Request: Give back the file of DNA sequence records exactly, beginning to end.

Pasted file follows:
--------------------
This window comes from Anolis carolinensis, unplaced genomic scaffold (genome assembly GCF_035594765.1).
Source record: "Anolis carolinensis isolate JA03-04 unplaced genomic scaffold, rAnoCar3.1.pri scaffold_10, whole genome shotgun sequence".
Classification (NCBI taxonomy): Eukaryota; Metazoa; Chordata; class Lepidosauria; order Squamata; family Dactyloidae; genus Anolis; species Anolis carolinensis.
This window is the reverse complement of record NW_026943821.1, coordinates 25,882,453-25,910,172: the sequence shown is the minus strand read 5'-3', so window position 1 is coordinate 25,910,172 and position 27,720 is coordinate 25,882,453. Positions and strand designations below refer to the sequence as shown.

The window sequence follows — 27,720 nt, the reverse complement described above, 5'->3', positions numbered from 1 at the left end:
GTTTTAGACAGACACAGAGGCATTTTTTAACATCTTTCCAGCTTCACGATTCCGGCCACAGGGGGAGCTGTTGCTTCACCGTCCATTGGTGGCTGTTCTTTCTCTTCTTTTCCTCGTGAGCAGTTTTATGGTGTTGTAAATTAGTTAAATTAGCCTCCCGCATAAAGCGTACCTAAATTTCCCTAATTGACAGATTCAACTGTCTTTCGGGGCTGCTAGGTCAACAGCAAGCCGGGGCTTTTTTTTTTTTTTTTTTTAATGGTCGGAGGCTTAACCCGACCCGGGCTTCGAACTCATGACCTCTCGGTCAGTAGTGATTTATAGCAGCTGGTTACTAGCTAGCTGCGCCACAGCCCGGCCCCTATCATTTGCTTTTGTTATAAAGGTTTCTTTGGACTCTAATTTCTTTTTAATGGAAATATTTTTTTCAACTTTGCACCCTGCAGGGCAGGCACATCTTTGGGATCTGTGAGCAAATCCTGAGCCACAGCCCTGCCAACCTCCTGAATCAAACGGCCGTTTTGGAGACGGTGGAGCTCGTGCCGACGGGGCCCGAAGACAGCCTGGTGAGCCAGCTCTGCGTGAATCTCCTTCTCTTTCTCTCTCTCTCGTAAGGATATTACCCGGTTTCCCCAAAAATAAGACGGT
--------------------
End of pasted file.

This window comes from Anolis carolinensis, unplaced genomic scaffold (genome assembly GCF_035594765.1).
Source record: "Anolis carolinensis isolate JA03-04 unplaced genomic scaffold, rAnoCar3.1.pri scaffold_10, whole genome shotgun sequence".
Classification (NCBI taxonomy): Eukaryota; Metazoa; Chordata; class Lepidosauria; order Squamata; family Dactyloidae; genus Anolis; species Anolis carolinensis.
This window is the reverse complement of record NW_026943821.1, coordinates 25,882,453-25,910,172: the sequence shown is the minus strand read 5'-3', so window position 1 is coordinate 25,910,172 and position 27,720 is coordinate 25,882,453. Positions and strand designations below refer to the sequence as shown.

The window sequence follows — 27,720 nt, the reverse complement described above, 5'->3', positions numbered from 1 at the left end:
GTTTTAGACAGACACAGAGGCATTTTTTAACATCTTTCCAGCTTCACGATTCCGGCCACAGGGGGAGCTGTTGCTTCACCGTCCATTGGTGGCTGTTCTTTCTCTTCTTTTCCTCGTGAGCAGTTTTATGGTGTTGTAAATTAGTTAAATTAGCCTCCCGCATAAAGCGTACCTAAATTTCCCTAATTGACAGATTCAACTGTCTTTCGGGGCTGCTAGGTCAACAGCAAGCCGGGGCTTTTTTTTTTTTTTTTTTTAATGGTCGGAGGCTTAACCCGACCCGGGCTTCGAACTCATGACCTCTCGGTCAGTAGTGATTTATAGCAGCTGGTTACTAGCTAGCTGCGCCACAGCCCGGCCCCTATCATTTGCTTTTGTTATAAAGGTTTCTTTGGACTCTAATTTCTTTTTAATGGAAATATTTTTTTCAACTTTGCACCCTGCAGGGCAGGCACATCTTTGGGATCTGTGAGCAAATCCTGAGCCACAGCCCTGCCAACCTCCTGAATCAAACGGCCGTTTTGGAGACGGTGGAGCTCGTGCCGACGGGGCCCGAAGACAGCCTGGTGAGCCAGCTCTGCGTGAATCTCCTTCTCTTTCTCTCTCTCTCGTAAGGATATTACCCGGTTTCCCCAAAAATAAGACGGT